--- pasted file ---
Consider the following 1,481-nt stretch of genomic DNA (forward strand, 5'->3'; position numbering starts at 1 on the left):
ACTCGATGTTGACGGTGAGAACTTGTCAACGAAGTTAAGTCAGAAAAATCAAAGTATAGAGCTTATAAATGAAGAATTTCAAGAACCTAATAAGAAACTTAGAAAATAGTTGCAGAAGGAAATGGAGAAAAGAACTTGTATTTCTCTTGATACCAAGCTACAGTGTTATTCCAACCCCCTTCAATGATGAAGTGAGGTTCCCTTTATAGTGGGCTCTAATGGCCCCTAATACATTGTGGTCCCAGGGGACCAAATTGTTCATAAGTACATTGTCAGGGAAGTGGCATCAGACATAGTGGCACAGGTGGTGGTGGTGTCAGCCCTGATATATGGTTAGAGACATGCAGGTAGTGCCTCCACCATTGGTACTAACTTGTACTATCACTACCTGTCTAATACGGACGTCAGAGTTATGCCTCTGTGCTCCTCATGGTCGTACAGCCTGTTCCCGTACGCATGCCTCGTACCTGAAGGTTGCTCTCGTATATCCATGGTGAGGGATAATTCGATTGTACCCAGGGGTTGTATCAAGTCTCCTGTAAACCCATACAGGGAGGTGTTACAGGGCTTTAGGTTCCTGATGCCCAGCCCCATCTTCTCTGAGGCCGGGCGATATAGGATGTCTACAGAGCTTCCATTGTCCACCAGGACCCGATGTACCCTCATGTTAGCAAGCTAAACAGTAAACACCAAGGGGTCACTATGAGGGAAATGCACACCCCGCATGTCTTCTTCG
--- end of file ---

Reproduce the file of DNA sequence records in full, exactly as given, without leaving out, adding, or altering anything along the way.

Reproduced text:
Consider the following 1,481-nt stretch of genomic DNA (forward strand, 5'->3'; position numbering starts at 1 on the left):
ACTCGATGTTGACGGTGAGAACTTGTCAACGAAGTTAAGTCAGAAAAATCAAAGTATAGAGCTTATAAATGAAGAATTTCAAGAACCTAATAAGAAACTTAGAAAATAGTTGCAGAAGGAAATGGAGAAAAGAACTTGTATTTCTCTTGATACCAAGCTACAGTGTTATTCCAACCCCCTTCAATGATGAAGTGAGGTTCCCTTTATAGTGGGCTCTAATGGCCCCTAATACATTGTGGTCCCAGGGGACCAAATTGTTCATAAGTACATTGTCAGGGAAGTGGCATCAGACATAGTGGCACAGGTGGTGGTGGTGTCAGCCCTGATATATGGTTAGAGACATGCAGGTAGTGCCTCCACCATTGGTACTAACTTGTACTATCACTACCTGTCTAATACGGACGTCAGAGTTATGCCTCTGTGCTCCTCATGGTCGTACAGCCTGTTCCCGTACGCATGCCTCGTACCTGAAGGTTGCTCTCGTATATCCATGGTGAGGGATAATTCGATTGTACCCAGGGGTTGTATCAAGTCTCCTGTAAACCCATACAGGGAGGTGTTACAGGGCTTTAGGTTCCTGATGCCCAGCCCCATCTTCTCTGAGGCCGGGCGATATAGGATGTCTACAGAGCTTCCATTGTCCACCAGGACCCGATGTACCCTCATGTTAGCAAGCTAAACAGTAAACACCAAGGGGTCACTATGAGGGAAATGCACACCCCGCATGTCTTCTTCG